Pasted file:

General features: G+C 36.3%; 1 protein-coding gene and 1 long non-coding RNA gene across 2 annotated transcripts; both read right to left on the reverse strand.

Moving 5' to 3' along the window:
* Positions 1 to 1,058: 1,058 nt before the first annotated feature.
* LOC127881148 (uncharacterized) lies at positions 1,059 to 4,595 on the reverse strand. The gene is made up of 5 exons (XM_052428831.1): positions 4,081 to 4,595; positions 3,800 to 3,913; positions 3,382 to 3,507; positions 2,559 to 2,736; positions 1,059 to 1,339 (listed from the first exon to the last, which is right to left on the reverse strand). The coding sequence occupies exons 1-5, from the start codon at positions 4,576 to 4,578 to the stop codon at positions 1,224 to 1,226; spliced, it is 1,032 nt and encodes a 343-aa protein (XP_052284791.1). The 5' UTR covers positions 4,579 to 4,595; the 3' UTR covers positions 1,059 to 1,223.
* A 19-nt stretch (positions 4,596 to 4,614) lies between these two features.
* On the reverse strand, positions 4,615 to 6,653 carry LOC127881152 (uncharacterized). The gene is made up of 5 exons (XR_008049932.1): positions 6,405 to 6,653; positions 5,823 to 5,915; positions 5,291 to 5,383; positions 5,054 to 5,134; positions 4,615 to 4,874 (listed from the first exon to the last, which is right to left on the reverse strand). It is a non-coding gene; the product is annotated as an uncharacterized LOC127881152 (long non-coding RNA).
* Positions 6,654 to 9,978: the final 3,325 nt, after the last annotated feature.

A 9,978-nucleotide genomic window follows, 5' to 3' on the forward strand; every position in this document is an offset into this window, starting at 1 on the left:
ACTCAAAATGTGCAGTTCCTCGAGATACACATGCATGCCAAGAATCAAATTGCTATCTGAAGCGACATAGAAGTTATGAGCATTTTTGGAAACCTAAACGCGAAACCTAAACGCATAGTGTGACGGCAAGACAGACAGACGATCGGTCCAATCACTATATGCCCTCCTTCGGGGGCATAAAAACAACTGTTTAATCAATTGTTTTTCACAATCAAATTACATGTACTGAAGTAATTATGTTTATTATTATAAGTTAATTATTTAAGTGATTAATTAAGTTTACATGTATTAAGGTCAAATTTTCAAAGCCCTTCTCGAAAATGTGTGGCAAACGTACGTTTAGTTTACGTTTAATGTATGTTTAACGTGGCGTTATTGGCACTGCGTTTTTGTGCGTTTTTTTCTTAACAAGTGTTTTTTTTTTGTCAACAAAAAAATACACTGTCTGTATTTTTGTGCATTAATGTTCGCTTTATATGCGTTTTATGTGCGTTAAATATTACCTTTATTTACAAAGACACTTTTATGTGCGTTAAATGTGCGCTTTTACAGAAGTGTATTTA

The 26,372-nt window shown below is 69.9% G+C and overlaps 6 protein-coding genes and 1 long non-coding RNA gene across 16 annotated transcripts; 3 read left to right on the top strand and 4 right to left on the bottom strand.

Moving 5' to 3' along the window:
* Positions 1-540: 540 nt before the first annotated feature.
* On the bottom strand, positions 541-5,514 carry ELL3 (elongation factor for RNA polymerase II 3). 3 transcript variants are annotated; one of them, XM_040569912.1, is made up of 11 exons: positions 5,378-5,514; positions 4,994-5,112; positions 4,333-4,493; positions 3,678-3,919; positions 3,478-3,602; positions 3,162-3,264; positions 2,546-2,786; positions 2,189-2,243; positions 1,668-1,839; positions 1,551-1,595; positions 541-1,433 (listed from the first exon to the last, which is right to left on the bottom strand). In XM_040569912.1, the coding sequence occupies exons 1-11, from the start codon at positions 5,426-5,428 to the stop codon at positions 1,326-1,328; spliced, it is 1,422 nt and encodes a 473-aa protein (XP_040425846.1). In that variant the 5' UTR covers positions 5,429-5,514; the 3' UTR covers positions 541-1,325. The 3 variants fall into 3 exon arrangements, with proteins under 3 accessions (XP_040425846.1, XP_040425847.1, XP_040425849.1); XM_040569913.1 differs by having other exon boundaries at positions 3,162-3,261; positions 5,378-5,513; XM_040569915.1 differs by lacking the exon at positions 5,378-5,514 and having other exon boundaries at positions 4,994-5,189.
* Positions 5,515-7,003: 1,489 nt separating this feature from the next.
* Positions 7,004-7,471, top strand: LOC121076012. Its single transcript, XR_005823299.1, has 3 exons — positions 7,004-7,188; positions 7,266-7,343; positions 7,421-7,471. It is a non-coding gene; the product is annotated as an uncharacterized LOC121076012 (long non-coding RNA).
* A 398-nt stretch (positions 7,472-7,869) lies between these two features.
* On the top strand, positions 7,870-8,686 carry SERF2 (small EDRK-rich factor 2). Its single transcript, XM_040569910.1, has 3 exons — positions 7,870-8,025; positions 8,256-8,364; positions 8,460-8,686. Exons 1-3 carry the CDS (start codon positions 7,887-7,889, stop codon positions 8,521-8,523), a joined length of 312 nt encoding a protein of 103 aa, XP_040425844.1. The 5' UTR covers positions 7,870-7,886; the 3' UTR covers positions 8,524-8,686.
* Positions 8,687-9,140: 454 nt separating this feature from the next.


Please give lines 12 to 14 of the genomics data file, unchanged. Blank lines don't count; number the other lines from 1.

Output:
* Positions 1-540: 540 nt before the first annotated feature.
* On the bottom strand, positions 541-5,514 carry ELL3 (elongation factor for RNA polymerase II 3). 3 transcript variants are annotated; one of them, XM_040569912.1, is made up of 11 exons: positions 5,378-5,514; positions 4,994-5,112; positions 4,333-4,493; positions 3,678-3,919; positions 3,478-3,602; positions 3,162-3,264; positions 2,546-2,786; positions 2,189-2,243; positions 1,668-1,839; positions 1,551-1,595; positions 541-1,433 (listed from the first exon to the last, which is right to left on the bottom strand). In XM_040569912.1, the coding sequence occupies exons 1-11, from the start codon at positions 5,426-5,428 to the stop codon at positions 1,326-1,328; spliced, it is 1,422 nt and encodes a 473-aa protein (XP_040425846.1). In that variant the 5' UTR covers positions 5,429-5,514; the 3' UTR covers positions 541-1,325. The 3 variants fall into 3 exon arrangements, with proteins under 3 accessions (XP_040425846.1, XP_040425847.1, XP_040425849.1); XM_040569913.1 differs by having other exon boundaries at positions 3,162-3,261; positions 5,378-5,513; XM_040569915.1 differs by lacking the exon at positions 5,378-5,514 and having other exon boundaries at positions 4,994-5,189.
* Positions 5,515-7,003: 1,489 nt separating this feature from the next.